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ST. EDWARD

For more than ten thousand years the Beaver Valley and surrounding prairie, with their abundant
water and wildlife, nurtured Native Americans. The Pawnee Indians, whose permanent
earthlodge villages were a few miles to the south, claimed this area for hunting, fishing, and
trapping.

On August 14, 1871, A. T. Coquillard, president of the St. Edward Land and Immigration
Company of South Bend, Indiana, purchased 320 acres from the Union Pacific Railroad. A
townsite called "Beaver City" was surveyed, but remained mostly undeveloped as settlement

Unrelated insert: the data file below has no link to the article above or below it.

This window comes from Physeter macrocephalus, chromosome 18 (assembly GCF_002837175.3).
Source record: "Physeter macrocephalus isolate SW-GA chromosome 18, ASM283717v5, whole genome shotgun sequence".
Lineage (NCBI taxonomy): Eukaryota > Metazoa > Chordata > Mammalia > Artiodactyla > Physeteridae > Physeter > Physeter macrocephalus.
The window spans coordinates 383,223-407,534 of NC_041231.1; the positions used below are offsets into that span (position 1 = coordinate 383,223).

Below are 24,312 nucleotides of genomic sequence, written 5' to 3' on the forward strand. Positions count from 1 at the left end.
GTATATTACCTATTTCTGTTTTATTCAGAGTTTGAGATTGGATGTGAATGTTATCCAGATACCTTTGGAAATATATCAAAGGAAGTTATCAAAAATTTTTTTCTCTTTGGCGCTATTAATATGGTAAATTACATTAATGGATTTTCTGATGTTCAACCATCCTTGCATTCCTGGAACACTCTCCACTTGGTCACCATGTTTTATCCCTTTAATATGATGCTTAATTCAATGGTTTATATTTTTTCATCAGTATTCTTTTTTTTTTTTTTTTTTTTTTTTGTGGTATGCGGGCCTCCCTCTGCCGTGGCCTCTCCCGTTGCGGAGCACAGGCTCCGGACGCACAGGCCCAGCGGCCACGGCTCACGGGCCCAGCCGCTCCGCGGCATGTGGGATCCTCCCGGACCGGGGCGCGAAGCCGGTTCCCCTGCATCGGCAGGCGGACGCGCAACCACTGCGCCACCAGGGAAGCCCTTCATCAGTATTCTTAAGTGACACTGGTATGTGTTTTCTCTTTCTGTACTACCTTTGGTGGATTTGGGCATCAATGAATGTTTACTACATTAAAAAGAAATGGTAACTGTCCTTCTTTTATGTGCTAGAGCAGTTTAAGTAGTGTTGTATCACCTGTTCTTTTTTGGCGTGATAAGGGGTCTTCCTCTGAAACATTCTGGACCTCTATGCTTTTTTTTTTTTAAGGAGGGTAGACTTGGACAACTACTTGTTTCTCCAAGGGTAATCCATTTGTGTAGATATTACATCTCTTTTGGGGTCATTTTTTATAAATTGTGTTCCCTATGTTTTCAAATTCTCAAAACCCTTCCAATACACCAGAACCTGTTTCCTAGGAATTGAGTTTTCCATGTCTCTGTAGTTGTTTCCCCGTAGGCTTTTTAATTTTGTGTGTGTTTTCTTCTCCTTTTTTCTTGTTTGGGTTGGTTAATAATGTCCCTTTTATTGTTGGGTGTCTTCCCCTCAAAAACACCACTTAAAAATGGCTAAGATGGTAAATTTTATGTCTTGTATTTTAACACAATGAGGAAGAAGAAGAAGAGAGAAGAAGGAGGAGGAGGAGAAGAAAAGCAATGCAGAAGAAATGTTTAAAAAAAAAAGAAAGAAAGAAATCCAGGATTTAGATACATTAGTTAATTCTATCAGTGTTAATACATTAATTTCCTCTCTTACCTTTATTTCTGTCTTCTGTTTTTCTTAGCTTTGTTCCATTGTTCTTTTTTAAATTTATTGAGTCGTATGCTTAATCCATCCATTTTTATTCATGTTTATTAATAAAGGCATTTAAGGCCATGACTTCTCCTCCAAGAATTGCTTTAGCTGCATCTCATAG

slowed during the grasshopper plagues of the mid-1870s. Beaver post office was established in
1872 at the sod house of Capt. Robert Hardy, one of the first settlers. In 1874 the post office was
moved to the west side of Beaver Creek and the settlement was renamed Waterville.

The building of a grist mill in 1876-77 attracted settlers and businesses. The present townsite
was platted and named St. Edward in honor of Rev. Edward Sorin, founder of Notre Dame
University. St. Edward was incorporated October 6, 1884. It is the only town so named in the
United States.

St. Edward FCCLA/FHA and Community Foundation
Nebraska State Historical Society
St. Edward City park, adjacent to Nebr. 39
Boone County
Marker 398

 


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Last updated 9 June 2004

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